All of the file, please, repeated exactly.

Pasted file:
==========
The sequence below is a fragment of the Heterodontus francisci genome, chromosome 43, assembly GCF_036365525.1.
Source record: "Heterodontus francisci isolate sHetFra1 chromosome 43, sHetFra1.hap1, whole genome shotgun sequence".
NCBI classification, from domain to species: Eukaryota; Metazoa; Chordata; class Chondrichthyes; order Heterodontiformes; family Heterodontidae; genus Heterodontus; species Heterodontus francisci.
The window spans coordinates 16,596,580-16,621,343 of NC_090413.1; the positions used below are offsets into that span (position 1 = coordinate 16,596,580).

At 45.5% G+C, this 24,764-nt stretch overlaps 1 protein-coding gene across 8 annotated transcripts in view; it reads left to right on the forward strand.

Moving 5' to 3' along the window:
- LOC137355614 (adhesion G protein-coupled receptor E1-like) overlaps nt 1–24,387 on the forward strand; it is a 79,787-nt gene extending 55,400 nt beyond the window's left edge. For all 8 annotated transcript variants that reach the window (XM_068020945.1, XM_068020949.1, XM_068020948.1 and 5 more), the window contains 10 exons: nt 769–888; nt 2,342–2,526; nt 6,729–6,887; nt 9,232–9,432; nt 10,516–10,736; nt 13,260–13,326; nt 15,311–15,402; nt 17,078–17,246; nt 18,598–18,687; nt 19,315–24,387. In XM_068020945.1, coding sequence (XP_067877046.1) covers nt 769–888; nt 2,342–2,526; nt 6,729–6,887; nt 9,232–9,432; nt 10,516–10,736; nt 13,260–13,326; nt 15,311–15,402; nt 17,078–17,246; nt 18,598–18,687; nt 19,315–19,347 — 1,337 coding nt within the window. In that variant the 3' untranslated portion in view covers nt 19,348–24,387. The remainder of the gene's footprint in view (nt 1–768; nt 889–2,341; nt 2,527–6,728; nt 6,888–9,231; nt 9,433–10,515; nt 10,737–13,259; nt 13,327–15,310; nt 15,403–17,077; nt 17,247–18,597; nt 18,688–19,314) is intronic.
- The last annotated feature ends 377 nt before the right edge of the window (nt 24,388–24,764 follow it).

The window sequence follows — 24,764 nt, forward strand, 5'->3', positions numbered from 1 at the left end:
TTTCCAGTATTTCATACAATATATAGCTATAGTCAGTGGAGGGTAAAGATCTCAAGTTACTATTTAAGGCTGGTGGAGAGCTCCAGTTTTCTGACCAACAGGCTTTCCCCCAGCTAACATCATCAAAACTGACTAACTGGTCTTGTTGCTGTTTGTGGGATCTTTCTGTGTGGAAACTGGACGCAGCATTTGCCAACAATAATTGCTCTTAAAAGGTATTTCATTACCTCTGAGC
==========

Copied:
The sequence below is a fragment of the Heterodontus francisci genome, chromosome 43, assembly GCF_036365525.1.
Source record: "Heterodontus francisci isolate sHetFra1 chromosome 43, sHetFra1.hap1, whole genome shotgun sequence".
NCBI classification, from domain to species: Eukaryota; Metazoa; Chordata; class Chondrichthyes; order Heterodontiformes; family Heterodontidae; genus Heterodontus; species Heterodontus francisci.
The window spans coordinates 16,596,580-16,621,343 of NC_090413.1; the positions used below are offsets into that span (position 1 = coordinate 16,596,580).

At 45.5% G+C, this 24,764-nt stretch overlaps 1 protein-coding gene across 8 annotated transcripts in view; it reads left to right on the forward strand.

Moving 5' to 3' along the window:
- LOC137355614 (adhesion G protein-coupled receptor E1-like) overlaps nt 1–24,387 on the forward strand; it is a 79,787-nt gene extending 55,400 nt beyond the window's left edge. For all 8 annotated transcript variants that reach the window (XM_068020945.1, XM_068020949.1, XM_068020948.1 and 5 more), the window contains 10 exons: nt 769–888; nt 2,342–2,526; nt 6,729–6,887; nt 9,232–9,432; nt 10,516–10,736; nt 13,260–13,326; nt 15,311–15,402; nt 17,078–17,246; nt 18,598–18,687; nt 19,315–24,387. In XM_068020945.1, coding sequence (XP_067877046.1) covers nt 769–888; nt 2,342–2,526; nt 6,729–6,887; nt 9,232–9,432; nt 10,516–10,736; nt 13,260–13,326; nt 15,311–15,402; nt 17,078–17,246; nt 18,598–18,687; nt 19,315–19,347 — 1,337 coding nt within the window. In that variant the 3' untranslated portion in view covers nt 19,348–24,387. The remainder of the gene's footprint in view (nt 1–768; nt 889–2,341; nt 2,527–6,728; nt 6,888–9,231; nt 9,433–10,515; nt 10,737–13,259; nt 13,327–15,310; nt 15,403–17,077; nt 17,247–18,597; nt 18,688–19,314) is intronic.
- The last annotated feature ends 377 nt before the right edge of the window (nt 24,388–24,764 follow it).

The window sequence follows — 24,764 nt, forward strand, 5'->3', positions numbered from 1 at the left end:
TTTCCAGTATTTCATACAATATATAGCTATAGTCAGTGGAGGGTAAAGATCTCAAGTTACTATTTAAGGCTGGTGGAGAGCTCCAGTTTTCTGACCAACAGGCTTTCCCCCAGCTAACATCATCAAAACTGACTAACTGGTCTTGTTGCTGTTTGTGGGATCTTTCTGTGTGGAAACTGGACGCAGCATTTGCCAACAATAATTGCTCTTAAAAGGTATTTCATTACCTCTGAGC